'Name and shame should be the norm' on ASBOs

By Dominic Ponsford

Journalists’ power to “name and shame” youths subject to
anti-social behaviour orders (ASBOs) was strengthened this week by the
Home Office.

New guidelines sent out to police, councils and courts state:
“Publicity should be the norm rather than the exception. An individual
who is subject to an ASBO should understand that the community is
likely to learn about it.”

The Home Office has also recommended that photographs of people subject to ASBOs should be released to the media.

Home
Secretary Charles Clarke said: “Many offenders think they are
untouchable and above the law. If they think there would be a news
blackout on their actions, then they must now think again.

“Publicising
ASBOs has been tested in the courts and today we are making the
position crystal clear – your photo could be all over the local media,
your local community will know who you are, and breaching an ASBO could
land you in prison.”

Since they were introduced in 1999, some 4,000 ASBOs have been imposed.

They
are civil orders brought by courts or police to ban individuals, often
children, from certain areas and from doing certain things.

The Rotherham Advertiser is one newspaper that has encountered problems publicising ASBOs.

In
August, police twice refused to supply photographs of people convicted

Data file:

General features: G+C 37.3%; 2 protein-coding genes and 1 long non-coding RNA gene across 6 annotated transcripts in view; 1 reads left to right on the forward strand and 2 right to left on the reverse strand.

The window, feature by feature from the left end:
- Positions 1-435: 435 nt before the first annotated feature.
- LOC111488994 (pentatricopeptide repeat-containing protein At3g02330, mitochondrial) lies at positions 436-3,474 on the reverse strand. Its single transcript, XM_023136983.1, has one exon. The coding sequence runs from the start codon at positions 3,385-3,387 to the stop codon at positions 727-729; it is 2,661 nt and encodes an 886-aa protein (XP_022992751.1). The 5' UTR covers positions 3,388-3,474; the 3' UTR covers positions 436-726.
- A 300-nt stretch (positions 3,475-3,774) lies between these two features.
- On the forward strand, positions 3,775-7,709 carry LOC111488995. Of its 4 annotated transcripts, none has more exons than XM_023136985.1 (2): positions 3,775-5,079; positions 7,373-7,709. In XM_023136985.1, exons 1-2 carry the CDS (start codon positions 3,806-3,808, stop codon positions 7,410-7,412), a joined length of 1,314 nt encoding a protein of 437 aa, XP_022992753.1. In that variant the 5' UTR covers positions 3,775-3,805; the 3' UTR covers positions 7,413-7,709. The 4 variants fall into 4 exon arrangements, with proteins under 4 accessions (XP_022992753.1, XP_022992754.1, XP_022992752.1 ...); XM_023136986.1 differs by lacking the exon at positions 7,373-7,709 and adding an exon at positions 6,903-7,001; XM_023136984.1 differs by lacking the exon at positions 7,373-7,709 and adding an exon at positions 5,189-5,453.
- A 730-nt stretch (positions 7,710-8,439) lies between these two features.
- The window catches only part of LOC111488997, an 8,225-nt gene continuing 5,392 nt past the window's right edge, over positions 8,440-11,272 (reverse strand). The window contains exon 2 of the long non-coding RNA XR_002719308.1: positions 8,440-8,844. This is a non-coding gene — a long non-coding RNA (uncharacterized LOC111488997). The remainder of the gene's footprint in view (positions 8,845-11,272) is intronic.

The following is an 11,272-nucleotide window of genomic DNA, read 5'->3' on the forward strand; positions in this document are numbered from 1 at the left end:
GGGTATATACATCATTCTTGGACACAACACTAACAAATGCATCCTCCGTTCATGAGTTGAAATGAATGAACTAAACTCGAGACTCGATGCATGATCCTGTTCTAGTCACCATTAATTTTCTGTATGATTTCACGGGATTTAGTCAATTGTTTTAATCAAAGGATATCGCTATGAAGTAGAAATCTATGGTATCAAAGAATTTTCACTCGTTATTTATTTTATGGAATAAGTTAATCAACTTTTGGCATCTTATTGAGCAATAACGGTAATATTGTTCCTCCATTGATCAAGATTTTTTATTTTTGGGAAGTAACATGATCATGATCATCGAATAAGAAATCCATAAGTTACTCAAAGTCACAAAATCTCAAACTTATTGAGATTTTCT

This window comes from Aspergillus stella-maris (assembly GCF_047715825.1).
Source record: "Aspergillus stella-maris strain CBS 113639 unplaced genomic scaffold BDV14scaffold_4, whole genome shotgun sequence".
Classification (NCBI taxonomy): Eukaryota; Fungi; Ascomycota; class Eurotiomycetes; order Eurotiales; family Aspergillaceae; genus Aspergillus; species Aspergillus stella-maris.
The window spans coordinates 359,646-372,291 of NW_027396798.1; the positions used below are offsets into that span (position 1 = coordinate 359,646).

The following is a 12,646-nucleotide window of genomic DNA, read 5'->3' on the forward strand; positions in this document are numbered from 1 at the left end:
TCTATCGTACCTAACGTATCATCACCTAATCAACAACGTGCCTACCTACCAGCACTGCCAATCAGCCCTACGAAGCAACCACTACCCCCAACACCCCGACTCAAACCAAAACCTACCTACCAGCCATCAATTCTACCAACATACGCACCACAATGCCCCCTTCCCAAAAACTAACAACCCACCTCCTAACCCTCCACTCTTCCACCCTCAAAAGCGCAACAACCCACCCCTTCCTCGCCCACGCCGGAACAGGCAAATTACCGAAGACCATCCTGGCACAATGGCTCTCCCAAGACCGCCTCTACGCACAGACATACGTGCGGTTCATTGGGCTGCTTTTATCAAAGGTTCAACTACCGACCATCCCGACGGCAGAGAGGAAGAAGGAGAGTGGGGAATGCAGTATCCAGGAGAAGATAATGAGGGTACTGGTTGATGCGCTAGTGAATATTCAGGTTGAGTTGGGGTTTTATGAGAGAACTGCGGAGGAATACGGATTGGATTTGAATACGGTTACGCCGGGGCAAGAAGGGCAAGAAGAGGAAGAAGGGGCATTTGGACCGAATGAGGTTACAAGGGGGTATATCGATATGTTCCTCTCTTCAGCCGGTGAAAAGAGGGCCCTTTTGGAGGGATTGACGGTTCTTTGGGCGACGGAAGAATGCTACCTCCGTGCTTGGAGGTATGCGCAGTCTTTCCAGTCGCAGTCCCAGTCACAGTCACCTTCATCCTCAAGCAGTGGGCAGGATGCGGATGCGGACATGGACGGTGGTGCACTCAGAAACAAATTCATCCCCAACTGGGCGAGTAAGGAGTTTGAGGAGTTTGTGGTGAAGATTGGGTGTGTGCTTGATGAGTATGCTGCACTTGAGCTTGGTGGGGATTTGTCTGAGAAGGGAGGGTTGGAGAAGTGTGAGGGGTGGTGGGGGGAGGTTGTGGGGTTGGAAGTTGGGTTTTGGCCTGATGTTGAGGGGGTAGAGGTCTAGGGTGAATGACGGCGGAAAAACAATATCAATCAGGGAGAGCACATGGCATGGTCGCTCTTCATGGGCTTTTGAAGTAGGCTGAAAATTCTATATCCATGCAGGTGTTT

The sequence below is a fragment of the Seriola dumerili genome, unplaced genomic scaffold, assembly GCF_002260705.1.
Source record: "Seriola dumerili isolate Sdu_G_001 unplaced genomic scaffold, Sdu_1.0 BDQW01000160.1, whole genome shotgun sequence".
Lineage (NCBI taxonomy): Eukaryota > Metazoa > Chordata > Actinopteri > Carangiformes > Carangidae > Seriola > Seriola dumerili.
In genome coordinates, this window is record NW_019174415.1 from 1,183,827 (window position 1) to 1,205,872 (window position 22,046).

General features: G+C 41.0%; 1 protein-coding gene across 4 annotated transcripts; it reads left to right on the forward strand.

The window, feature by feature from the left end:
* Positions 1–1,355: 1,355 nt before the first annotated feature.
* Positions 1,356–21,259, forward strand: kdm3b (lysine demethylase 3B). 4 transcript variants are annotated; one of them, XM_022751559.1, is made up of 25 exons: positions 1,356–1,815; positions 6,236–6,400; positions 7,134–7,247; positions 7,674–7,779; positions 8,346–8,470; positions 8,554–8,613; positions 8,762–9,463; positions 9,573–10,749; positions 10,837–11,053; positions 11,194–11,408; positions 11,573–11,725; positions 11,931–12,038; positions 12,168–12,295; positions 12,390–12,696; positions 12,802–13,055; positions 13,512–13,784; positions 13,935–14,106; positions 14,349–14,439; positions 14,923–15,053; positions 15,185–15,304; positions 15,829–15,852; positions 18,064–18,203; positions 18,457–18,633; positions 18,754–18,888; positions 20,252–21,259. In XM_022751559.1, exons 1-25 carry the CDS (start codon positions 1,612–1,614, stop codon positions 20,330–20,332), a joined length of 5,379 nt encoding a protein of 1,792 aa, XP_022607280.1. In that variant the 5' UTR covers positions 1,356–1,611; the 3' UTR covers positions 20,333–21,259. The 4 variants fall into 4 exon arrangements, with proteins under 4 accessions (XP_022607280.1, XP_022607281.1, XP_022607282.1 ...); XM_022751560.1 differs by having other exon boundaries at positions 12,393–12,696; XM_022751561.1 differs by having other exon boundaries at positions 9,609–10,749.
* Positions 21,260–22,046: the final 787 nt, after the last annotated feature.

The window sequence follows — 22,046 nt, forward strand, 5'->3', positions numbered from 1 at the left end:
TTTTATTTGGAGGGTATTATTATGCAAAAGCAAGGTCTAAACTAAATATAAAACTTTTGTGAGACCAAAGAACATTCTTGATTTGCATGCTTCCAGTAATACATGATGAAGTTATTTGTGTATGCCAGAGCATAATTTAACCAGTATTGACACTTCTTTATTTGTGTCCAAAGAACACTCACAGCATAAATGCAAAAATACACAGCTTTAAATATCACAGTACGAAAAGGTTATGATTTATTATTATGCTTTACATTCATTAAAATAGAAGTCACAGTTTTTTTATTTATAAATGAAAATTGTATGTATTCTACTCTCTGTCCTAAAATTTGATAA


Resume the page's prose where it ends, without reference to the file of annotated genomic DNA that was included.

of breaching ASBOs. At the time, editor Doug Melloy accused police of
“cooking up any old reason” not to release photos.

Also in
August, a court imposed an order preventing the Somerset County Gazette
naming a 17-year-old who was the subject of an ASBO.

Society of
Editors executive director Bob Satchwell said the Home Office
announcement was a “welcome reaffirmation of what ASBOs are all about”.

He said: “It is obvious they can only work if there is a maximum publicity.

The
only way you can make something anti-social is to publicise it – this
is where local and regional newspapers have a major contribution to
make.”

Rotherham Advertiser reporter Michael Upton, who has
covered a number of ASBO cases, said: “If this actually works and the
judges take notice, then it will help, but I will have to see what
evidence there is of that first.

“From my experience, judges tend to take ASBOs on a case-by-case basis.”

The full Home Office guidance on publicising ASBOs can be found at www.together.gov.uk.

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